An important change to the third element should also be noted. While the Bill recognised three possible purposes for committing the trafficking acts (exploitation, sexual grooming or abuse), the working draft lists only one purpose – exploitation. The inclusion of “sexual grooming” and “abuse” as purposes was problematic because no definitions were given in the Bill for these terms, and the scope for interpretation was potentially infinite. It was unclear whether “sexual grooming” was equivalent to the offence of sexual grooming included in the Criminal Law (Sexual Offences and Related Matters) Amendment Act 32 of 2007 (SORMA), in which case only the sexual grooming of children and mentally disabled persons could be applicable. The inclusion of “abuse” as a purpose also broadened the scope of the trafficking definition considerably, because it is often used as a blanket term for any kind of sustained harm and because the original Bill explicitly stated that sexual acts (such as kissing) could constitute “abuse”, without stipulating a non-consent requirement.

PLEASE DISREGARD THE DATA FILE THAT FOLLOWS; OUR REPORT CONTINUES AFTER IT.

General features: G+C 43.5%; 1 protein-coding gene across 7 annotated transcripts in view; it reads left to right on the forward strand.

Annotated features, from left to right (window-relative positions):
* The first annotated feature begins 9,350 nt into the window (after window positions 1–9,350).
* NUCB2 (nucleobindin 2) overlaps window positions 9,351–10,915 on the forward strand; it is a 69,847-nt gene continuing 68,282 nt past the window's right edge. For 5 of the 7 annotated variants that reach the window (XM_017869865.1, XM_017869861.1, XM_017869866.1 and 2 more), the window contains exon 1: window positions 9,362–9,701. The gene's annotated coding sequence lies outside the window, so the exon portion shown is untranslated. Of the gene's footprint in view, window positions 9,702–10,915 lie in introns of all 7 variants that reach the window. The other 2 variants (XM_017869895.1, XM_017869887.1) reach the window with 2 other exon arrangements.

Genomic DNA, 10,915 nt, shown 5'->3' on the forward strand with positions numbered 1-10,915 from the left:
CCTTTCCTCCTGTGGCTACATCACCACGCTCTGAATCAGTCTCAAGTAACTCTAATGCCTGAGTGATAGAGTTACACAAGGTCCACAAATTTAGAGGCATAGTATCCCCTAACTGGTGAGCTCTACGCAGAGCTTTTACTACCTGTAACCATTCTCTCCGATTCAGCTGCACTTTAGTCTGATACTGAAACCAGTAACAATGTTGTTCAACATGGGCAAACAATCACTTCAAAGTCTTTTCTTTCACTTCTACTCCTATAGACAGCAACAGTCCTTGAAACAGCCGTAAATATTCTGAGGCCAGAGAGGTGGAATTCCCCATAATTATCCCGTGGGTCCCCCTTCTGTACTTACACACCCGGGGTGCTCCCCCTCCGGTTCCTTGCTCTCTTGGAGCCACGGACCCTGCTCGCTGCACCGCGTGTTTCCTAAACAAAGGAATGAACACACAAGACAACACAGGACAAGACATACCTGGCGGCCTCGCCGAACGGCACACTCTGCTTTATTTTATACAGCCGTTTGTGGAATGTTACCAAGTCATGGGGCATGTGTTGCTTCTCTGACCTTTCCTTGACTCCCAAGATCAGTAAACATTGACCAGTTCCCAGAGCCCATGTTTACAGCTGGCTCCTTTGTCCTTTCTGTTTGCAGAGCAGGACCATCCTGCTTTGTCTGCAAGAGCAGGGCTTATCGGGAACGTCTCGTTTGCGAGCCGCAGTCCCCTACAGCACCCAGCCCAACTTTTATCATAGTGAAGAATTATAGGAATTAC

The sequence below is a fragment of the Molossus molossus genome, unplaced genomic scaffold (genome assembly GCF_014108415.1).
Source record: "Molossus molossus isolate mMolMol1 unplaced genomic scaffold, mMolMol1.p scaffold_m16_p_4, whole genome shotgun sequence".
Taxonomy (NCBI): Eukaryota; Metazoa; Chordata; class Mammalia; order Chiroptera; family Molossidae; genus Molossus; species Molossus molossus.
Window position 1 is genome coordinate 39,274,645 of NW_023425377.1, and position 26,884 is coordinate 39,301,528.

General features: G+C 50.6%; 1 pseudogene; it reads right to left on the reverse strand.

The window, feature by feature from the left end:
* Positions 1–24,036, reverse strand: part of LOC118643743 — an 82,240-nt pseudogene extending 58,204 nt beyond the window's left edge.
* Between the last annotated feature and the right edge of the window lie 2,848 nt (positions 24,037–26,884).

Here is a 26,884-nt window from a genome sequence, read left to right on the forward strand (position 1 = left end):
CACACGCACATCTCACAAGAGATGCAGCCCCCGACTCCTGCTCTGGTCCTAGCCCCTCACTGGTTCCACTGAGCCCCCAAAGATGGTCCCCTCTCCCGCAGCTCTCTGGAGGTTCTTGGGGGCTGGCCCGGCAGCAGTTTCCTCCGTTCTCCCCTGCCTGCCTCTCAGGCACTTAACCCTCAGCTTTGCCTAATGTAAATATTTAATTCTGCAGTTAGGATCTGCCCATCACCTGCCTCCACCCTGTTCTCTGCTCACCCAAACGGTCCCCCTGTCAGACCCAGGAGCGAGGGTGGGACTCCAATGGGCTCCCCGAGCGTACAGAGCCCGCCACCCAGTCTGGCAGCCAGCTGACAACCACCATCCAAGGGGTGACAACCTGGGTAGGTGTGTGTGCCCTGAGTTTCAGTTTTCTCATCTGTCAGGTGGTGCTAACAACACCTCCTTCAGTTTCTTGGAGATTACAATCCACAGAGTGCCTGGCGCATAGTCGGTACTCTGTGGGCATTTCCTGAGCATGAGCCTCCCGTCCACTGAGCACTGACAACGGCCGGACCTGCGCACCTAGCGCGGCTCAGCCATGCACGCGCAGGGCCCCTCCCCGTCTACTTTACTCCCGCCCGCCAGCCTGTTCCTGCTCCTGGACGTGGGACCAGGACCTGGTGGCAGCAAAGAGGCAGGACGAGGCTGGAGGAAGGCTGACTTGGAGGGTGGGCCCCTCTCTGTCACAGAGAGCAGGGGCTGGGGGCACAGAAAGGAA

The meaning of “exploitation” has also been adjusted in the working draft, with the removal of forced marriage and debt bondage as forms of exploitation that could satisfy the purpose element. However, it should be noted that the list of exploitative purposes is non-exhaustive, which means that other forms of exploitation could be included in an interpretation of “exploitation” where these have been removed. The meaning of “sexual exploitation” (a listed form of “exploitation”) is essentially the same as in the original Bill, and refers to any sexual offence contained in SORMA and also “any offence of a sexual nature in any other law”. This could cover a number of offences, some more serious than others, and all of these would satisfy the purpose element of trafficking. While this would provide protection to victims who were trafficked for a range of different sexual reasons, it could also adversely affect the state’s ability to effectively apply and implement the trafficking definition, with the result that victims are unlikely to benefit as the legislation intends them to.
Thus, while some adjustments have been made to narrow the scope of the trafficking offence’s definitional elements, there are other aspects of the definition that are still convoluted and open to much interpretation. It is understandable that the legislature is trying to account for the many different forms and processes of human trafficking. However, where inclusiveness comes at the expense of effectiveness and there is a danger of over-criminalisation and legal uncertainty, the scope of conduct prohibited in the Bill should rather be limited – especially in light of arguments that the three trafficking elements can be prosecuted separately via various other existing laws. This would better protect the rights of trafficking victims.